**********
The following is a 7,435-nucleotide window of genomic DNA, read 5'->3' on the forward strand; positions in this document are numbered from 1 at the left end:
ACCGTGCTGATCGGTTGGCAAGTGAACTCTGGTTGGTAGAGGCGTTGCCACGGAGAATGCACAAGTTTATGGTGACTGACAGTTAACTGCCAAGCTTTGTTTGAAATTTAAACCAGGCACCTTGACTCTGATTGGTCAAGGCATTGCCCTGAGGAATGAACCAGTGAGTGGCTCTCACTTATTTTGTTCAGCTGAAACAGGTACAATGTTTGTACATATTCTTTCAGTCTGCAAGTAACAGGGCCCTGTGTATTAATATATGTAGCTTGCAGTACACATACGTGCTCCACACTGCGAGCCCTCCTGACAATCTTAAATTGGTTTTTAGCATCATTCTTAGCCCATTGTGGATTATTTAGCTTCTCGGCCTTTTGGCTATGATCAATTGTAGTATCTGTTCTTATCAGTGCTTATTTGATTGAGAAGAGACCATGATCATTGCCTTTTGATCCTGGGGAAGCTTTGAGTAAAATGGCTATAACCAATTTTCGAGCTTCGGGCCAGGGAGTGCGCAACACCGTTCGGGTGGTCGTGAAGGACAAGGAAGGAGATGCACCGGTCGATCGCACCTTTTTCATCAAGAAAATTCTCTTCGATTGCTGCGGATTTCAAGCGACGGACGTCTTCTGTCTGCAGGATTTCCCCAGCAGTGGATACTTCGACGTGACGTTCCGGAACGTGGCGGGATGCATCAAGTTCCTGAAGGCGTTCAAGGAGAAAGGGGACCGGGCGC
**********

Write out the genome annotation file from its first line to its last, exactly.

The following is a 7,435-nucleotide window of genomic DNA, read 5'->3' on the forward strand; positions in this document are numbered from 1 at the left end:
ACCGTGCTGATCGGTTGGCAAGTGAACTCTGGTTGGTAGAGGCGTTGCCACGGAGAATGCACAAGTTTATGGTGACTGACAGTTAACTGCCAAGCTTTGTTTGAAATTTAAACCAGGCACCTTGACTCTGATTGGTCAAGGCATTGCCCTGAGGAATGAACCAGTGAGTGGCTCTCACTTATTTTGTTCAGCTGAAACAGGTACAATGTTTGTACATATTCTTTCAGTCTGCAAGTAACAGGGCCCTGTGTATTAATATATGTAGCTTGCAGTACACATACGTGCTCCACACTGCGAGCCCTCCTGACAATCTTAAATTGGTTTTTAGCATCATTCTTAGCCCATTGTGGATTATTTAGCTTCTCGGCCTTTTGGCTATGATCAATTGTAGTATCTGTTCTTATCAGTGCTTATTTGATTGAGAAGAGACCATGATCATTGCCTTTTGATCCTGGGGAAGCTTTGAGTAAAATGGCTATAACCAATTTTCGAGCTTCGGGCCAGGGAGTGCGCAACACCGTTCGGGTGGTCGTGAAGGACAAGGAAGGAGATGCACCGGTCGATCGCACCTTTTTCATCAAGAAAATTCTCTTCGATTGCTGCGGATTTCAAGCGACGGACGTCTTCTGTCTGCAGGATTTCCCCAGCAGTGGATACTTCGACGTGACGTTCCGGAACGTGGCGGGATGCATCAAGTTCCTGAAGGCGTTCAAGGAGAAAGGGGACCGGGCGC